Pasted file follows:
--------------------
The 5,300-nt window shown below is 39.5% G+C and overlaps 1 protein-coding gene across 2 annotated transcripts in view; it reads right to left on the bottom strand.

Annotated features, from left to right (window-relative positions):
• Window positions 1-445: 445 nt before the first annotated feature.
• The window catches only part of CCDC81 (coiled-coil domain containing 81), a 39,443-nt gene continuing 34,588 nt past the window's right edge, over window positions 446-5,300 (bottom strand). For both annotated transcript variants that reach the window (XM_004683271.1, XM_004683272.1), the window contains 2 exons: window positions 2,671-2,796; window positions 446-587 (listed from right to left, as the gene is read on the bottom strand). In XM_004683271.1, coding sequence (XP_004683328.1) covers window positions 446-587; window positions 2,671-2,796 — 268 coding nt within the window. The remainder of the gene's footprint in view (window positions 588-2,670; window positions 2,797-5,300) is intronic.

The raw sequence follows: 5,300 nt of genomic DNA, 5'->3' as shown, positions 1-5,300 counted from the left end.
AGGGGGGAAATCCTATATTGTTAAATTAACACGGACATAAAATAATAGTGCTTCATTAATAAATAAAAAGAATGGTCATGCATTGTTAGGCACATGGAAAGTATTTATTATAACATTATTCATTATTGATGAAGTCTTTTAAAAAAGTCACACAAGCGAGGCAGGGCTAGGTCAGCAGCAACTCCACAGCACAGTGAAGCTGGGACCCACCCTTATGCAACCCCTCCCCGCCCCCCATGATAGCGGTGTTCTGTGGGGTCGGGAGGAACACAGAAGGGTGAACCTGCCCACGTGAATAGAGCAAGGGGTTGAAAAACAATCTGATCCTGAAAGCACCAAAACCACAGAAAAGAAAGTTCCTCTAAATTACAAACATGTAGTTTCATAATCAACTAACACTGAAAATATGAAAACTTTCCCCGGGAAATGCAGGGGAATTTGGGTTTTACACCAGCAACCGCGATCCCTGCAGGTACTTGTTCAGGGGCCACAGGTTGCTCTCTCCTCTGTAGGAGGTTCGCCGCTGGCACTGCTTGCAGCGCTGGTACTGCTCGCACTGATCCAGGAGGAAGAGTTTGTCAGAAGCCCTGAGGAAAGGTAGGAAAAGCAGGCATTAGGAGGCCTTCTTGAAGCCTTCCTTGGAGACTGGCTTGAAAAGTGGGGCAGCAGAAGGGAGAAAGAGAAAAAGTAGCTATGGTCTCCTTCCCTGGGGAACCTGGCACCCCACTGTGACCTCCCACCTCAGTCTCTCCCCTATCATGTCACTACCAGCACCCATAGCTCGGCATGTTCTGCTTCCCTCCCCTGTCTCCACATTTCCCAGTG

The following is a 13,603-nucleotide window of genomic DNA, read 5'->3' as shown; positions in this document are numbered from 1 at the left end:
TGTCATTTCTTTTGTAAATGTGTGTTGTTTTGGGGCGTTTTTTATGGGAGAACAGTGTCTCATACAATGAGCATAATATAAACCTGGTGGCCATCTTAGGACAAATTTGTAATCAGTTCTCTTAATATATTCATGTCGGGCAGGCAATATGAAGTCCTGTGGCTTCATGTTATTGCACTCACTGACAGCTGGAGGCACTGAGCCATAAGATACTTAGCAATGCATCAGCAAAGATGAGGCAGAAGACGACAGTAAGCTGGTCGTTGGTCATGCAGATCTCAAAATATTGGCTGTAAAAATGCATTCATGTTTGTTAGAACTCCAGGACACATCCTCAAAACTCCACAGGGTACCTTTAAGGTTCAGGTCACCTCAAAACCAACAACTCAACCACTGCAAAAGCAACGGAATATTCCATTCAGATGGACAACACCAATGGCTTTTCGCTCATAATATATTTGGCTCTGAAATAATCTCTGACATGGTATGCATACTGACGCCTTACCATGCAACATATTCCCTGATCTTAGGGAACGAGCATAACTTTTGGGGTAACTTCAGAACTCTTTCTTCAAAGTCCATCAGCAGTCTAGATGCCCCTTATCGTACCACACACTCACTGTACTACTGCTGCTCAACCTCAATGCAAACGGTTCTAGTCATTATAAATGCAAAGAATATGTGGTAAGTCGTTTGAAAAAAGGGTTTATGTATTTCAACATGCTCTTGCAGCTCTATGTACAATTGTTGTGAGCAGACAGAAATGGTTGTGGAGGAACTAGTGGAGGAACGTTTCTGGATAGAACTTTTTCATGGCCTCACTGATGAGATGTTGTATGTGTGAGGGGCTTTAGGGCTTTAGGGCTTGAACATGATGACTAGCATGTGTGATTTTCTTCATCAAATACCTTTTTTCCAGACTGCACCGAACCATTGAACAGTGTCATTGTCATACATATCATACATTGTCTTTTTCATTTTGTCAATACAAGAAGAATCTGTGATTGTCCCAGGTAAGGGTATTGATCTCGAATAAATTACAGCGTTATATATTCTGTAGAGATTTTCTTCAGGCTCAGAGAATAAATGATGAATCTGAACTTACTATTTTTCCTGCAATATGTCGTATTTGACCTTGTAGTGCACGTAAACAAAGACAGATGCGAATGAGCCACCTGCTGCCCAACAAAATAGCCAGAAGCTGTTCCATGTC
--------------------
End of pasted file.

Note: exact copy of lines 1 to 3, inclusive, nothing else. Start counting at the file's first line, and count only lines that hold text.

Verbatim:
The 5,300-nt window shown below is 39.5% G+C and overlaps 1 protein-coding gene across 2 annotated transcripts in view; it reads right to left on the bottom strand.

Annotated features, from left to right (window-relative positions):
• Window positions 1-445: 445 nt before the first annotated feature.